Those who say that age is a state of mind are young, delusional, or smoking something. Either that or they’ve been roped in by a ludicrous stereotype of how people of a certain age are supposed to act, which of course is nonsense.

In any case, there’s an epidemic of magical thinking these days. People seem to think they can just blink their eyes and alter reality. Everything’s a state of mind. Entrepreneurship. Leadership. Happiness. Age. What a load of entitlement BS. Everyone wants what they want without having to actually do anything.

If you don’t own a real business, you’re not an entrepreneur. If the only creatures that follow you are on Twitter or have floppy ears, you’re no leader. If your reality is miserable, I doubt if you’re going to be very happy.

And not to burst your bubble, but if you’re 42 years old, you’re 42 years old. You may not have 42 rings like a tree, but those years have left their mark on every part of your being, just the same. If you’re alive and moving significantly slower than the speed of light, time passes for you as it does for every living thing on Earth.

Now, if you want to be more active and healthier than your years would seem to indicate, that’s a different story. And while that may start with an idea, what it really comes down to is serious discipline, physical activity, and control over what you put in your mouth on a daily basis.

I’m reminded of a lunch with legendary venture capitalist and former Intel executive Bill Davidow at a Palo Alto sushi restaurant. I talk about it in the book. Thinking we might both be runners, I asked what he did to stay in shape. “Steve,” he said, “You have no idea how much work it takes to look this good at my age.”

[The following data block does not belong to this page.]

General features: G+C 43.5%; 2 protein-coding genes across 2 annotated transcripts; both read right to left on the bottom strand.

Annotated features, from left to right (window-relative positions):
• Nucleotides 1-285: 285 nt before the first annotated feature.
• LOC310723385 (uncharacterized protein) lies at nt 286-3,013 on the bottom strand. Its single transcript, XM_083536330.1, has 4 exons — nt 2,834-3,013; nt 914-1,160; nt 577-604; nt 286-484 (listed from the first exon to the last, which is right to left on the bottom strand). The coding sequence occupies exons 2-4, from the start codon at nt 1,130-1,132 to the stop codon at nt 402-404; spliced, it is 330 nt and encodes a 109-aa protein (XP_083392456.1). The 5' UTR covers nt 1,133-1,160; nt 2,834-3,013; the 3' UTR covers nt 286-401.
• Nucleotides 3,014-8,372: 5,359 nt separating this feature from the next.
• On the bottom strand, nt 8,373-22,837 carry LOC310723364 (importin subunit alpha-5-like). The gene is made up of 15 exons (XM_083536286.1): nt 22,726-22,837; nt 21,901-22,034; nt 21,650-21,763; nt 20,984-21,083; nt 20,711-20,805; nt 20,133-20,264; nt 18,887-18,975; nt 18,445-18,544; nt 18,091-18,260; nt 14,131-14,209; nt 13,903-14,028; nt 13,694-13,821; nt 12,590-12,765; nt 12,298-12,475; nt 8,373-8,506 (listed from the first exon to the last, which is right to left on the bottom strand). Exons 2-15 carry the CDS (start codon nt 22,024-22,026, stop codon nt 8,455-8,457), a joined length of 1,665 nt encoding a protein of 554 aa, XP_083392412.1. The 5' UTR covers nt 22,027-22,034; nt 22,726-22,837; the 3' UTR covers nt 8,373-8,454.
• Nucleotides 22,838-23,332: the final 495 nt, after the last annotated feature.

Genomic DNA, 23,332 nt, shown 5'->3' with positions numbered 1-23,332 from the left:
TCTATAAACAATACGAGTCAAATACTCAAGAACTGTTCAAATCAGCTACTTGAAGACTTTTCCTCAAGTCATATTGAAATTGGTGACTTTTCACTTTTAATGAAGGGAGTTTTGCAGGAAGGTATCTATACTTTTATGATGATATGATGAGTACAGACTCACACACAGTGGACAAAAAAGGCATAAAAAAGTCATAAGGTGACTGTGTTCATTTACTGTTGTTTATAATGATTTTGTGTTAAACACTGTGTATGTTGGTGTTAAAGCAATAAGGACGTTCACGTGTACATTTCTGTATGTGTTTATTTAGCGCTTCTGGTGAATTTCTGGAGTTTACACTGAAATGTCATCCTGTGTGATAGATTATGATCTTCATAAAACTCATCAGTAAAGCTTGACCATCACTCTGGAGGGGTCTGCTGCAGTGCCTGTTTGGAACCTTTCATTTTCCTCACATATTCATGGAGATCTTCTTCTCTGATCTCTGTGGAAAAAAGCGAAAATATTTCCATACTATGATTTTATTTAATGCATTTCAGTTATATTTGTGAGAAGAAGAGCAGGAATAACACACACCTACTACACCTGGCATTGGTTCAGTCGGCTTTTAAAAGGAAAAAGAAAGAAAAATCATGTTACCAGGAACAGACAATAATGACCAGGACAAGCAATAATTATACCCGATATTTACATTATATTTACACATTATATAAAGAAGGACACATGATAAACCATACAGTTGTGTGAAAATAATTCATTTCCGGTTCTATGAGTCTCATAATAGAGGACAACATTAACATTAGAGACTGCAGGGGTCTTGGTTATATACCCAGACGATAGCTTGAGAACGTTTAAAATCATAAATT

Indeed, that was more than a dozen years ago and, while I’m still quite a bit younger than Davidow was then, I definitely have a more intimate understanding of what he was referring to. Once you reach a certain age, everything starts to wind down at a faster rate.

Your mind may think and feel the same but your body has other plans. You may have good genes, but everyone’s DNA is encoded with a clock that goes tick, tick, tick, just the same. And at some point, the ticking stops.

Don’t get me wrong. I’m not saying there is no mental component to looking, feeling, and acting younger than your years. Of course there is. But all that does is motivate you to do all the physical things necessary to actually keep you young, so to speak. You still have to take care of your body … and your mind.

It isn’t rocket science. Like anything in life, you get out what you put in. If you want to stay healthy, you’ve got to exercise, eat right, and see a doctor when things go wrong. If you want to be happy, you’ve got to make good choices and enjoy the ride while you’re here. And if you want to make money to pay for stuff, you’ve got to do the work.

Even if you do all that, there are no guarantees. Like it or not, shit happens. But one thing’s for sure. You have to take life as it comes. You’ve got to face reality, not try to sugarcoat it or sweep it under a rug of positive psychology or utopian thinking. Your neurons can only do so much. The only way to change anything is by actually doing.

  • Patrice Espérant

    Very good point Mr Tobak, I really like your anti-utopian perspective on life and entrepreneurship, bought your book, can’t wait to explore it.

    • Steve Tobak

      Thanks Patrice … for buying the book, as well. Please be sure to let us know what you think.

  • Reggie Mares

    All that said, who is the presidential candidate you’ll vote for, Steve?